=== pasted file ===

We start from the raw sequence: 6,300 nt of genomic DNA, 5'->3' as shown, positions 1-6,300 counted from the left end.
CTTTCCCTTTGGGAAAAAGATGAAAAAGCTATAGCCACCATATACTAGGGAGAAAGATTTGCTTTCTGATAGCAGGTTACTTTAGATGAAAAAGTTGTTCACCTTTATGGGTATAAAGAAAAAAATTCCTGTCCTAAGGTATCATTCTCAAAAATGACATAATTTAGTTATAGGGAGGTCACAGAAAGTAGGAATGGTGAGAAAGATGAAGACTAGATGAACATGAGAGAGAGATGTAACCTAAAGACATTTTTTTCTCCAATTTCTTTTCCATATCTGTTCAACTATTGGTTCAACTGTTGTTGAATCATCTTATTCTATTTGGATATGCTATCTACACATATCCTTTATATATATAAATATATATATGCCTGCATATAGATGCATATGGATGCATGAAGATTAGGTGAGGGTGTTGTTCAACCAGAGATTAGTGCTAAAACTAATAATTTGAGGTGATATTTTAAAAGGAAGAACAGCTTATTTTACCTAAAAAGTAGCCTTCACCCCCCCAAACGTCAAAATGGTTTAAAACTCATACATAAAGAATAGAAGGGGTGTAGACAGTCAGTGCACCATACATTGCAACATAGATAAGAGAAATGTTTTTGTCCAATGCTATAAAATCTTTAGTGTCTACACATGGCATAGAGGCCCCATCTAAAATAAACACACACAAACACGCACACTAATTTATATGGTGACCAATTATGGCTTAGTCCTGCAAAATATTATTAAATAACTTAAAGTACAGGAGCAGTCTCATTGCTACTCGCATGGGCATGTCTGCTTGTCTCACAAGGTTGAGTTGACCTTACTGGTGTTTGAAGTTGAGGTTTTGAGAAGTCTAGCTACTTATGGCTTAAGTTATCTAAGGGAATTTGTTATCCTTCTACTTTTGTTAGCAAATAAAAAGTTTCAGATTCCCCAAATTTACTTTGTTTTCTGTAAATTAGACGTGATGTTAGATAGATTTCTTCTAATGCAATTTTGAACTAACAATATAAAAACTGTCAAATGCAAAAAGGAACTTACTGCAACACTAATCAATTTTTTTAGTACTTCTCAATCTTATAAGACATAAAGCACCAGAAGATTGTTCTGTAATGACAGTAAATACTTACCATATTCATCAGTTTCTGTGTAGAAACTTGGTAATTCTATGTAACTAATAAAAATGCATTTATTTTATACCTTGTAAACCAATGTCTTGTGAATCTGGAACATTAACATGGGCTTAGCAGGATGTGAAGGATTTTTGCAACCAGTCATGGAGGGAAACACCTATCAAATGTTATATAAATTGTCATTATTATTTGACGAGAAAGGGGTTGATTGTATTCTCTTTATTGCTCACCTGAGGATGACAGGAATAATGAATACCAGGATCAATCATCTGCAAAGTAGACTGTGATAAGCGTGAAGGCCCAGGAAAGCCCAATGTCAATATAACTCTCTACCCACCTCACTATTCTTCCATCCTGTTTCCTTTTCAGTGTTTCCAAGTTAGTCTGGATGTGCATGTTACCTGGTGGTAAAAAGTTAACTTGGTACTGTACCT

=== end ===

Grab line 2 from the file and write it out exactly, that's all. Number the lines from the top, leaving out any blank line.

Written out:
CTTTCCCTTTGGGAAAAAGATGAAAAAGCTATAGCCACCATATACTAGGGAGAAAGATTTGCTTTCTGATAGCAGGTTACTTTAGATGAAAAAGTTGTTCACCTTTATGGGTATAAAGAAAAAAATTCCTGTCCTAAGGTATCATTCTCAAAAATGACATAATTTAGTTATAGGGAGGTCACAGAAAGTAGGAATGGTGAGAAAGATGAAGACTAGATGAACATGAGAGAGAGATGTAACCTAAAGACATTTTTTTCTCCAATTTCTTTTCCATATCTGTTCAACTATTGGTTCAACTGTTGTTGAATCATCTTATTCTATTTGGATATGCTATCTACACATATCCTTTATATATATAAATATATATATGCCTGCATATAGATGCATATGGATGCATGAAGATTAGGTGAGGGTGTTGTTCAACCAGAGATTAGTGCTAAAACTAATAATTTGAGGTGATATTTTAAAAGGAAGAACAGCTTATTTTACCTAAAAAGTAGCCTTCACCCCCCCAAACGTCAAAATGGTTTAAAACTCATACATAAAGAATAGAAGGGGTGTAGACAGTCAGTGCACCATACATTGCAACATAGATAAGAGAAATGTTTTTGTCCAATGCTATAAAATCTTTAGTGTCTACACATGGCATAGAGGCCCCATCTAAAATAAACACACACAAACACGCACACTAATTTATATGGTGACCAATTATGGCTTAGTCCTGCAAAATATTATTAAATAACTTAAAGTACAGGAGCAGTCTCATTGCTACTCGCATGGGCATGTCTGCTTGTCTCACAAGGTTGAGTTGACCTTACTGGTGTTTGAAGTTGAGGTTTTGAGAAGTCTAGCTACTTATGGCTTAAGTTATCTAAGGGAATTTGTTATCCTTCTACTTTTGTTAGCAAATAAAAAGTTTCAGATTCCCCAAATTTACTTTGTTTTCTGTAAATTAGACGTGATGTTAGATAGATTTCTTCTAATGCAATTTTGAACTAACAATATAAAAACTGTCAAATGCAAAAAGGAACTTACTGCAACACTAATCAATTTTTTTAGTACTTCTCAATCTTATAAGACATAAAGCACCAGAAGATTGTTCTGTAATGACAGTAAATACTTACCATATTCATCAGTTTCTGTGTAGAAACTTGGTAATTCTATGTAACTAATAAAAATGCATTTATTTTATACCTTGTAAACCAATGTCTTGTGAATCTGGAACATTAACATGGGCTTAGCAGGATGTGAAGGATTTTTGCAACCAGTCATGGAGGGAAACACCTATCAAATGTTATATAAATTGTCATTATTATTTGACGAGAAAGGGGTTGATTGTATTCTCTTTATTGCTCACCTGAGGATGACAGGAATAATGAATACCAGGATCAATCATCTGCAAAGTAGACTGTGATAAGCGTGAAGGCCCAGGAAAGCCCAATGTCAATATAACTCTCTACCCACCTCACTATTCTTCCATCCTGTTTCCTTTTCAGTGTTTCCAAGTTAGTCTGGATGTGCATGTTACCTGGTGGTAAAAAGTTAACTTGGTACTGTACCT